Melbourne, Victoria, Australia
- The modern Melbourne Veterinary School is part of the Faculty of Veterinary and Agricultural Sciences at the University of Melbourne. The veterinary school’s heritage dates back to 1909 when it opened as Australia’s first university veterinary school. The school’s first students transferred from the private Melbourne Veterinary College in Fitzroy, South Australia.
Dr. William Tyson Kendall is considered the founder of the veterinary profession in Australia. Dr. Kendall opened the private Melbourne Veterinary College in 1888, and ran the school until it closed in 1909. Between 1888 and 1909, the college graduated 61 students. After his school closed, Dr. Kendall taught at the University of Melbourne until 1918.
In 1906, Belle (Isabelle) Bruce Reid, was the first and only woman to graduate from the Melbourne Veterinary College. Margaret Keats was Australia’s first woman to earn a Bachelor of Veterinary Science degree, graduating from the University of Melbourne's veterinary school in 1923.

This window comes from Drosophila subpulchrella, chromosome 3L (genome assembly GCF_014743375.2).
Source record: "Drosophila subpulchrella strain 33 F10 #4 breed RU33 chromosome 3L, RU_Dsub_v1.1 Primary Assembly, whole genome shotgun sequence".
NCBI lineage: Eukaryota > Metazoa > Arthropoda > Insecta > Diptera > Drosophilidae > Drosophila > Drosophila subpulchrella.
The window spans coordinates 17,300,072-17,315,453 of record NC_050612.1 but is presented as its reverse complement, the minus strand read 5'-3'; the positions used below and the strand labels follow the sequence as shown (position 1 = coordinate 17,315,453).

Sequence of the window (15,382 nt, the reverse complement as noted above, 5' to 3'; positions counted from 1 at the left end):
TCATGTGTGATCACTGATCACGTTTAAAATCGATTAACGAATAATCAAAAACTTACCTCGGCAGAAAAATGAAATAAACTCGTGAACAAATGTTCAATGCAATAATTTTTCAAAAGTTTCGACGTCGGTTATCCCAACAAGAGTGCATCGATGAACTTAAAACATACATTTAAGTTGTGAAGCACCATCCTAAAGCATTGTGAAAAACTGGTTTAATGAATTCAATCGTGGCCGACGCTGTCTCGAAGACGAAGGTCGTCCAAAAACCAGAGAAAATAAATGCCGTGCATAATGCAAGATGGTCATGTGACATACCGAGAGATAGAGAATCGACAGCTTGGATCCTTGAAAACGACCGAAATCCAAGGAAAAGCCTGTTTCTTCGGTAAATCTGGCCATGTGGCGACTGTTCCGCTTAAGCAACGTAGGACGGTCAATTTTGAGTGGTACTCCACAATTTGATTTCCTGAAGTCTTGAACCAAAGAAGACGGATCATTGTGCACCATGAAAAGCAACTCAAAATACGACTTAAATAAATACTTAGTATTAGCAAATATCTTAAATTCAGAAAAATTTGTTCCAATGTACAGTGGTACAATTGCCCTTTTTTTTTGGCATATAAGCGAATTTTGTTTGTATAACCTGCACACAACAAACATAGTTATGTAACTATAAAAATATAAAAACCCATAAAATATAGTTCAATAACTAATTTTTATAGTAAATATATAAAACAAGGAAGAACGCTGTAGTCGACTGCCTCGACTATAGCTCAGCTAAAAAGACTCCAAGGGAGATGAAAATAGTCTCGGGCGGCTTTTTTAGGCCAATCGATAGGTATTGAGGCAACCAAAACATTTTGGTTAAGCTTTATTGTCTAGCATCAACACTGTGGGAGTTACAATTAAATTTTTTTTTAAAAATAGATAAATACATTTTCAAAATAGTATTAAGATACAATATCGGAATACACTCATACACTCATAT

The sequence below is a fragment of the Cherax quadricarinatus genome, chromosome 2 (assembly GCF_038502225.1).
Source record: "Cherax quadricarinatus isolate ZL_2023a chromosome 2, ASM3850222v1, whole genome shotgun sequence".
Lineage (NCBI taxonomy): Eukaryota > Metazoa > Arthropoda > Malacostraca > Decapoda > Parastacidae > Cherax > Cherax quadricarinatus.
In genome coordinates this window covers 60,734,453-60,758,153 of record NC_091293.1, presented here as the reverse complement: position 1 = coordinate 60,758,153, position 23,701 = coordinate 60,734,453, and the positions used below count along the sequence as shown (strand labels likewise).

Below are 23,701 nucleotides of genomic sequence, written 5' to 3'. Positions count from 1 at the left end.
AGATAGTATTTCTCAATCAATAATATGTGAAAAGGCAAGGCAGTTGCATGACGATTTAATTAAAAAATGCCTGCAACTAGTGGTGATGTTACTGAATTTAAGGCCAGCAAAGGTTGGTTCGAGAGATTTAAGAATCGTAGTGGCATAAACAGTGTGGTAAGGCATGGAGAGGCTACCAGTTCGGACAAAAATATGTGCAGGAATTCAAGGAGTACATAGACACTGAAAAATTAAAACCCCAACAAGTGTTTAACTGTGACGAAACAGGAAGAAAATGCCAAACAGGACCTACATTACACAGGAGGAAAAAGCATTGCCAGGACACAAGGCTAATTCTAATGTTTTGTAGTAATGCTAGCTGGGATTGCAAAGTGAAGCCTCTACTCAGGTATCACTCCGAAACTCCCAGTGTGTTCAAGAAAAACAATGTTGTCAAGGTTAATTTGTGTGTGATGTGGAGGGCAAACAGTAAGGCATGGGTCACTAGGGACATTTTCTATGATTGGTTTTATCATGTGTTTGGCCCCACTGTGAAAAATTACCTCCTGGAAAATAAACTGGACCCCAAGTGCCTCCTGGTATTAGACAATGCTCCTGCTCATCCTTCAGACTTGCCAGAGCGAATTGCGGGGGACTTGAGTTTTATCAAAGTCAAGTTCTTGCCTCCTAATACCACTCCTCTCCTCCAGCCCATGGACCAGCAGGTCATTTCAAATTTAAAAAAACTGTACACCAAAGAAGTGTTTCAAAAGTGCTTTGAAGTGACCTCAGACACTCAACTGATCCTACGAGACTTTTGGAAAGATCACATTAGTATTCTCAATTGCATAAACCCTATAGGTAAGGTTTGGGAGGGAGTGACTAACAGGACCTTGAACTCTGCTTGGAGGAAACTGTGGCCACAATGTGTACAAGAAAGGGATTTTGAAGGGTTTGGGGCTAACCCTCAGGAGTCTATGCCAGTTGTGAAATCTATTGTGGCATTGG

The University of Melbourne’s veterinary school graduated veterinarians until 1928. After that, students took only their first year at the University of Melbourne, completing their veterinary degree at the University of Sydney. In the early 1960s, the University of Melbourne's veterinary school reopened in response to requests from Victoria’s animal industries to the State Government for more locally-trained veterinarians. Dr. Douglas Blood was tasked with re-establishing the school and was appointed founding dean in 1962. He stepped down as dean after six years, but stayed on as a professor until he retired in 1985. Dr. Blood passed away in June 2013 at the age of 93.
The Class of 1967 was the first class of veterinarians to graduate from the newly reopened University of Melbourne’s veterinary school. Of the 33 graduates in 1967, five were women. The Class of 2008 was the first to have more than 100 veterinary students. Of the 110 graduates in 2008, 95 were women. Today, each class has 130 students.